Figure 1. Frequency dependence of sound velocity (a) and attenuation (b) of the transverse acoustic excitations of an LJ glass.  The low frequency region is characterised by glass-specific anomalies: on increasing frequency, the sound velocity decreases and the acoustic attenuation strongly increases. These features help us to understand the universal thermal anomalies found in glasses at low temperature.

Summing up, we have shown that in glasses the elastic continuum approximation for the acoustic excitations breaks down abruptly on the mesoscopic, medium-range-order length scale of about ten interatomic spacings, where it still works well for the corresponding crystalline systems. This breakdown is signalled by a reduction of the sound velocity and increase of the acoustic attenuation, which turns out to be closely related to the aforementioned anomalies in the specific heat and vibrational density of states and finally can be traced back to the elastic properties specific to glasses.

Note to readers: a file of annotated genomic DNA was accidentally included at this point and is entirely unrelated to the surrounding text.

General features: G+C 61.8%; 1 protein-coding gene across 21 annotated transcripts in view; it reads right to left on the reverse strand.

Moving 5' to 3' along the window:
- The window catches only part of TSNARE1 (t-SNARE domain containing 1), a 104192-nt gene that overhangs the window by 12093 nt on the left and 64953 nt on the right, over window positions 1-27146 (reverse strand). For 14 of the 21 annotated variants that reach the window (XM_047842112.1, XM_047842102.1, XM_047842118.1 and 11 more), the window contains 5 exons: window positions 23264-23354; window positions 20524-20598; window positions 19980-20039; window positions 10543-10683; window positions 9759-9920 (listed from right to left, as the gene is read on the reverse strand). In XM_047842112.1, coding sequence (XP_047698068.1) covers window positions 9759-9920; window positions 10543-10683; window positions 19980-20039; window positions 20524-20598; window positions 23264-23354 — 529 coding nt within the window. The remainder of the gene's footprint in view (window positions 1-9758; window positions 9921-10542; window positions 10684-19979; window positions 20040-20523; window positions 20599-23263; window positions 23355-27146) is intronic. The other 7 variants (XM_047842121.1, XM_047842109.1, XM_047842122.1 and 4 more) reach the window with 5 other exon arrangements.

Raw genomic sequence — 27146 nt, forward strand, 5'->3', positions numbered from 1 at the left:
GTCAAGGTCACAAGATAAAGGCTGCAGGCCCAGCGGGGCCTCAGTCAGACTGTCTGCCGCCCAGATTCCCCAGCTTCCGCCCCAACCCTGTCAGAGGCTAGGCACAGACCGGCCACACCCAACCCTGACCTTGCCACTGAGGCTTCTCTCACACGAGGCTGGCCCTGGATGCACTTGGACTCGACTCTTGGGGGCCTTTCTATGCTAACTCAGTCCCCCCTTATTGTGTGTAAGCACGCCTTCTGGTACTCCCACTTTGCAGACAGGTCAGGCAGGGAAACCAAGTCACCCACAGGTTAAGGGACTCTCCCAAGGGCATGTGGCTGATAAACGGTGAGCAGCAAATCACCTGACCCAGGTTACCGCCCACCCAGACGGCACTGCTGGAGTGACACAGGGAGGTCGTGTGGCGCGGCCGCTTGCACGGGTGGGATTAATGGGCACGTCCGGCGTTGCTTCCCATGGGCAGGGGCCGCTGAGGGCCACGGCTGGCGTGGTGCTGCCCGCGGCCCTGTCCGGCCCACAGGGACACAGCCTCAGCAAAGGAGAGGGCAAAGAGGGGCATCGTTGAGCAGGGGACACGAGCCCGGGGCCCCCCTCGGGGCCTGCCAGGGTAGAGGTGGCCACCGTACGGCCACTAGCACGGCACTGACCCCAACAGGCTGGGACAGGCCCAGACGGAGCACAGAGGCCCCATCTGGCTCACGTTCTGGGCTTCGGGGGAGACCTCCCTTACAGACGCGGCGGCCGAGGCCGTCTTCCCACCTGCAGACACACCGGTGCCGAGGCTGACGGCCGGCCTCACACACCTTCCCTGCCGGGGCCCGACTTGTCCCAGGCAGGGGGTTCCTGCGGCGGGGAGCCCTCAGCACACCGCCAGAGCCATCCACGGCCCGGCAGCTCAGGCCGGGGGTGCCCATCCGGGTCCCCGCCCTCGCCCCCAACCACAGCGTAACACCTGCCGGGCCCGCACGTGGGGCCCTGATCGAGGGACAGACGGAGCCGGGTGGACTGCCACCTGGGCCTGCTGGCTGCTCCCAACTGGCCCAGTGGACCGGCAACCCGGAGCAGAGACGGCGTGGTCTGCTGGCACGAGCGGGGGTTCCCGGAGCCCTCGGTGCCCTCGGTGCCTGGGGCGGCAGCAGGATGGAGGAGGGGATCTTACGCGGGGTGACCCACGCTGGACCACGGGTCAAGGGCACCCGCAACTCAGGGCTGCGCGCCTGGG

References
[1] W.A. Phillips, Amorphous Solids: Low Temperature Properties (Springer, Berlin, 1981).
[2] G. Ruocco et al., Phys. Rev. Lett. 84, 5788 (2000).
[3] G. Monaco and V.M. Giordano, Proc. Natl. Acad. Sci. USA 106, 3659 (2009).
[4] The image has been produced with V_Sim, a visualisation tool by D. Caliste (http://www-drfmc.cea.fr/sp2m/L_Sim/V_Sim/index.en.html).

 

Principal publication and authors
G. Monaco (a), S. Mossa (b,a), Anomalous properties of the acoustic excitations in glasses on the mesoscopic length-scale, Proc. Natl. Acad. Sci. USA 106, 16907 (2009).
(a) ESRF
(b) CEA, Grenoble (France)

 

 

Top image: Local displacement field corresponding to a sound wave propagating in a glass. The cubic simulation box was cut along a vertical plane to emphasise the details of the 3-D structure; Colours indicate local field direction [4].